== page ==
Understanding in a Post-Truth World? Com-prehension and Co-naissance as Empathetic Antidotes to Post-Truth Politics


  • Andrew Trevor Kirkpatrick Deakin University


Post-Truth, Donald Trump, Whitehead, Merleau-Ponty, Postmodernism, Debord, Camus, Dialectics, Process Philosophy, Alt-Right, Ontology, Neoliberalism, Phenomenology


The election of Donald Trump and the accompanying alt-right fervor of fake news and alternative facts has brought into focus the so-called post-truth era. This paper argues that the term ‘post-truth' amounts to little more than the mainstream articulation of the postmodern condition, or what Frederic Jameson calls ‘the cultural logic of late capitalism.' Accordingly, I contend that the post-truth era does not reflect an absence of truth, but rather its inverse; it involves a proliferation of truths. The thoroughly postmodern ‘marketplace of ideas' has seen truth reduced to a ‘thing' that can be packaged and sold in order to meet individual preferences. Though this is often veiled as a ‘democratization of truth', the tendency of markets to manufacture demand has resulted in the production of competing, surplus truths, which are then sold at the lowest, most efficient price possible. I contend that this oversimplification of reality has paved the way for an individual like Trump to assert himself politically. Importantly, such a simplified approach to truth can only occur when we assume that truth is a static ‘thing' or ‘object'. What this attitude betrays is an underlying ontological commitment to being. In light of this, it is argued that missing from post-truth politics are attempts at understanding. Unlike truth, understanding is taken as a dialectical movement that assumes an ontology of becoming. Through appeals to Whitehead and Merleau-Ponty, it is argued that understanding is much more than an intellectual process by which we come to know things; it is also the mode through which nature produces itself. This becoming of nature can be explained in terms of com-prehension and co-naissance”as literally a ‘co-grasping', ‘co-birth' or ‘co-knowing'. In light of this, understanding will be presented as an empathetic alternative to truth and the mode through which we can overcome the stasis afflicting cultural and political life.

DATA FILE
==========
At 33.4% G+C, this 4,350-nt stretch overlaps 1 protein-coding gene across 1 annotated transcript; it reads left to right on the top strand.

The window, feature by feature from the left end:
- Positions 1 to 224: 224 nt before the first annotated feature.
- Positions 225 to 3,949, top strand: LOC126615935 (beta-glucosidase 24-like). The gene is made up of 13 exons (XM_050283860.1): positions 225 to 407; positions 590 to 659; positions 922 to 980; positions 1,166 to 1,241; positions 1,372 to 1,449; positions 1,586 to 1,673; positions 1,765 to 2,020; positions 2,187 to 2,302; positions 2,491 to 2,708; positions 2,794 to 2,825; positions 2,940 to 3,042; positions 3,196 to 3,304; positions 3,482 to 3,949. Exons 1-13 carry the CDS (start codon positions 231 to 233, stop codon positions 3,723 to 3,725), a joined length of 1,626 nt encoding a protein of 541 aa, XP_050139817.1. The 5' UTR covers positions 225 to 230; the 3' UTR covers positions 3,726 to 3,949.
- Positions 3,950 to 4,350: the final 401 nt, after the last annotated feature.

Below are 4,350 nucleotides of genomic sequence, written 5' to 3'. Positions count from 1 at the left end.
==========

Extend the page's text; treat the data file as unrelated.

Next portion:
Author Biography

Andrew Trevor Kirkpatrick, Deakin University

PhD Candidate, Department of Philosophy, School of Humanities and Social Sciences, Deakin University, Australia




How to Cite

Kirkpatrick, A. T. (2017). Understanding in a Post-Truth World? Com-prehension and Co-naissance as Empathetic Antidotes to Post-Truth Politics. Cosmos and History: The Journal of Natural and Social Philosophy, 13(3), 312–335. Retrieved from https://cosmosandhistory.org/index.php/journal/article/view/633